Supreme Court of Canada: Quebec City mosque shooter sentence was unconstitutional

The Supreme Court says it is unconstitutional to sentence people to consecutive periods of parole ineligibility, even for multiple murder. This means the Quebec City mosque shooter is now eligible for parole after 25 years - not 40.

By The Canadian Press

The Supreme Court of Canada unanimously ruled that the sentence for the man who went on a deadly shooting spree at a Quebec City mosque in 2017 is unconstitutional.

This means that before being eligible for full parole, Alexandre Bissonnette will have to serve 25 years behind bars for the six murders he committed at the Islamic Cultural Centre of Quebec five years ago,

In its decision Friday, the high court declares unconstitutional a 2011 Criminal Code provision that allowed a judge, in the event of multiple murders, to impose a life sentence and parole ineligibility periods of 25 years to be served consecutively for each murder.

Chief Justice Richard Wagner wrote: “Under this provision, a court has the power to sentence an offender to imprisonment for life without a realistic possibility of parole for 50, 75 or even 150 years. In other words, in the context of multiple first degree murders, all offenders to whom this provision applies are doomed to spend the rest of their lives behind bars, and the sentences of some offenders may even exceed human life expectancy.”

The Supreme Court says the provision violates the Charter of Rights and Freedoms guarantee against cruel or unusual treatment because it can deny offenders a realistic possibility of being granted parole before they die and the possibility of reintegrating into society — a punishment that is degrading and incompatible with human dignity.

“I want to acknowledge the hurt and anger that today’s decision may rekindle among all the victims of the horrific attack in Quebec City, especially survivors, families and friends, and the Muslim community in Quebec and across the country,” said David Lametti, Minister of Justice and Attorney General of Canada.

“The Supreme Court of Canada ruled that the Criminal Code provision that allows judges to order consecutive periods of parole ineligibility in cases of multiple murders is unconstitutional.

Our position was clear, we supported a sentencing judge’s discretion to impose a longer period of parole ineligibility where appropriate,” continued Minister Lametti.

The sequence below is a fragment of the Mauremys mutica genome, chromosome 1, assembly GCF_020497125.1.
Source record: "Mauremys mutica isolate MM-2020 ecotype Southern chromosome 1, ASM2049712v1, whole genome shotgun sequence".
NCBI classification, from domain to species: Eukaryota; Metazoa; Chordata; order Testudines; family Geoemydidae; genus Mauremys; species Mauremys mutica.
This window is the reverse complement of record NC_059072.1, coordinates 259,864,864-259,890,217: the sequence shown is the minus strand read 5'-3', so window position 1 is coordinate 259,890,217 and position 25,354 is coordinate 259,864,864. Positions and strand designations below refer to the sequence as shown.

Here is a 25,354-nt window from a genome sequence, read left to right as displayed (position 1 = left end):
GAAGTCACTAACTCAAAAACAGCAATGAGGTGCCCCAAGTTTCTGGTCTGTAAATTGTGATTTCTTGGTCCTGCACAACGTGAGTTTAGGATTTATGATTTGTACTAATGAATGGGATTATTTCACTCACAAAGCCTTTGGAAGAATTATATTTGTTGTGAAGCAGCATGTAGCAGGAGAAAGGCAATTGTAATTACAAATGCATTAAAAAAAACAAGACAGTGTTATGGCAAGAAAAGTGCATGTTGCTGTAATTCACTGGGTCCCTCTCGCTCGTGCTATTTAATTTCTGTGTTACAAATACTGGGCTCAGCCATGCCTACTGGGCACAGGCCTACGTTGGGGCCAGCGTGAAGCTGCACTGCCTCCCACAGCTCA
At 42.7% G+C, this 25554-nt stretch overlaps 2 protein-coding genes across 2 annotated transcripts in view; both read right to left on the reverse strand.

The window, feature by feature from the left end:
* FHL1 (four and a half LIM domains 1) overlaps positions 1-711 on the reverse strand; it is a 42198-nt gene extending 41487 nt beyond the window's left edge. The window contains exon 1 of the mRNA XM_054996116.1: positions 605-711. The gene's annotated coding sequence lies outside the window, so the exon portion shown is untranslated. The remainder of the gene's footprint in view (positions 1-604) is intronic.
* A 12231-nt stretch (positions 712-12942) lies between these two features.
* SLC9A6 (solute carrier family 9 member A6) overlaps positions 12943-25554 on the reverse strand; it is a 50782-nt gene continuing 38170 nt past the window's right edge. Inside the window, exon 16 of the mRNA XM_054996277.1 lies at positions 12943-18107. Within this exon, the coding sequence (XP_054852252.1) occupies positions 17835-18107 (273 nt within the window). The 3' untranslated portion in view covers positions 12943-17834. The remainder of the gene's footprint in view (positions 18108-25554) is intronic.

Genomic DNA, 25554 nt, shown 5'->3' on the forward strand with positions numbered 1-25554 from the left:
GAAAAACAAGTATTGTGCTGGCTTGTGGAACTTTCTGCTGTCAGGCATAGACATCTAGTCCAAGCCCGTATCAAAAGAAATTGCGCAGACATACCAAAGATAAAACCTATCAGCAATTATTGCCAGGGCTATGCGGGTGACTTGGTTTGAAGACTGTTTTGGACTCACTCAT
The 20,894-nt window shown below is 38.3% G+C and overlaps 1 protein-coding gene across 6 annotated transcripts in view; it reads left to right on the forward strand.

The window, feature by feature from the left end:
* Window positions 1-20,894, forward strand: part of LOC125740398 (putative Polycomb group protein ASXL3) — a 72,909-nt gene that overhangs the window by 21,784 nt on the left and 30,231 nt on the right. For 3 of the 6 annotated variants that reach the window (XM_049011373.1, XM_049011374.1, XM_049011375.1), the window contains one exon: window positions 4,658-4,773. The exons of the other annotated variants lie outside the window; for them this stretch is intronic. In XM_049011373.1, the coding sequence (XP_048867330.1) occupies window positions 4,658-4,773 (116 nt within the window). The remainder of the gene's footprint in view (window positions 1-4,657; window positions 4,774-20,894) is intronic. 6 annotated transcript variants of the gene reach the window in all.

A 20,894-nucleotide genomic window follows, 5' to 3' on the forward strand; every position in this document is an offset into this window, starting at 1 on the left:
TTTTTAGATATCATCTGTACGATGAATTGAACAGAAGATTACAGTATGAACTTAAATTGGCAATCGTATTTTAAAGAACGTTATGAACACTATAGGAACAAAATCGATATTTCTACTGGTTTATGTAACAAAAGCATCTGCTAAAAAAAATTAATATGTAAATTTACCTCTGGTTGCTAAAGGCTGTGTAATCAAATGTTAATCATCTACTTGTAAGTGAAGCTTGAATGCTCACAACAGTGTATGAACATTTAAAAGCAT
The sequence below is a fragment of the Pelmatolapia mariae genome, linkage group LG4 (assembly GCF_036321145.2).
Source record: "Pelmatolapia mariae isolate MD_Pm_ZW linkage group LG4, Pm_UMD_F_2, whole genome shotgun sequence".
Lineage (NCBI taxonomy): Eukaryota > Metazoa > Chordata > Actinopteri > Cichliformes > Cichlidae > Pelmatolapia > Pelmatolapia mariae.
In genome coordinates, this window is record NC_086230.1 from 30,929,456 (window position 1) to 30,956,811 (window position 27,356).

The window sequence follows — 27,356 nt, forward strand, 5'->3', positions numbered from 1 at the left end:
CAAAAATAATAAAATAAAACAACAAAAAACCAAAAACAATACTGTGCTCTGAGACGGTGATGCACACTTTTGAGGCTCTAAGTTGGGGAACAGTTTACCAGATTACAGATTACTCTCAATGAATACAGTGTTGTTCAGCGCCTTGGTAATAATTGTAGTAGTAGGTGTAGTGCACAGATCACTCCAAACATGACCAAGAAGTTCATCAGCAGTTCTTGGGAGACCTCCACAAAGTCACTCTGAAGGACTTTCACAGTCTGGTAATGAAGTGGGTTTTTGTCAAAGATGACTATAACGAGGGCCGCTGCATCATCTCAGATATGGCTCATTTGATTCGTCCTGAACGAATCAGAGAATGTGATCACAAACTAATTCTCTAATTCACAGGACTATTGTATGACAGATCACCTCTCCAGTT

“However, we will respect the Court’s decision and carefully review its implications and the path forward,” he added. “We will continue to stand with those affected by this terrible crime and support them.”

As a result, the high court invalidated that provision of the criminal code immediately – striking it down retroactively to its enactment in 2011.

Bissonnette pleaded guilty to six charges of first-degree murder in the January 2017 assault that took place just after evening prayers.

In 2019, Bissonnette successfully challenged a 2011 law that allowed a court, in the event of multiple murders, to impose a life sentence and parole ineligibility periods of 25 years to be served consecutively for each murder.

A judge found the provision unconstitutional but did not declare it invalid, ultimately ruling Bissonnette must wait 40 years before applying for parole.

Quebec’s Court of Appeal struck down the sentencing provision on constitutional grounds and said the parole ineligibility periods should be served concurrently, meaning a total waiting period of 25 years in Bissonnette’s case.

In the conclusion of Friday’s ruling, Chief Justice Wagner said, “Eligibility for parole is not a right to parole. Experience has shown that the Board generally proceeds with care and caution before making a decision as important as releasing multiple murderers back into society.”

He also recognized the gravity of Bissonnette’s murder spree: “The respondent committed horrendous crimes that damaged the very fabric of our society. Fueled by hatred, he took the lives of six innocent victims and caused serious, even permanent, physical and psychological injuries to the survivors of the killings. He left not only families devastated but a whole community — the Muslim community in Québec and throughout Canada — in a state of anguish and pain, with many of its members still fearful for their safety today.”

The ruling, however, must not be see as devaluing the life of each innocent victim, Chief Justice Wagner says.

He writes: “Everyone would agree that multiple murders are inherently despicable acts and are the most serious of crimes, with consequences that last forever. This appeal is not about the value of each human life, but rather about the limits on the state’s power to punish offenders, which, in a society founded on the rule of law, must be exercised in a manner consistent with the Constitution.”

 

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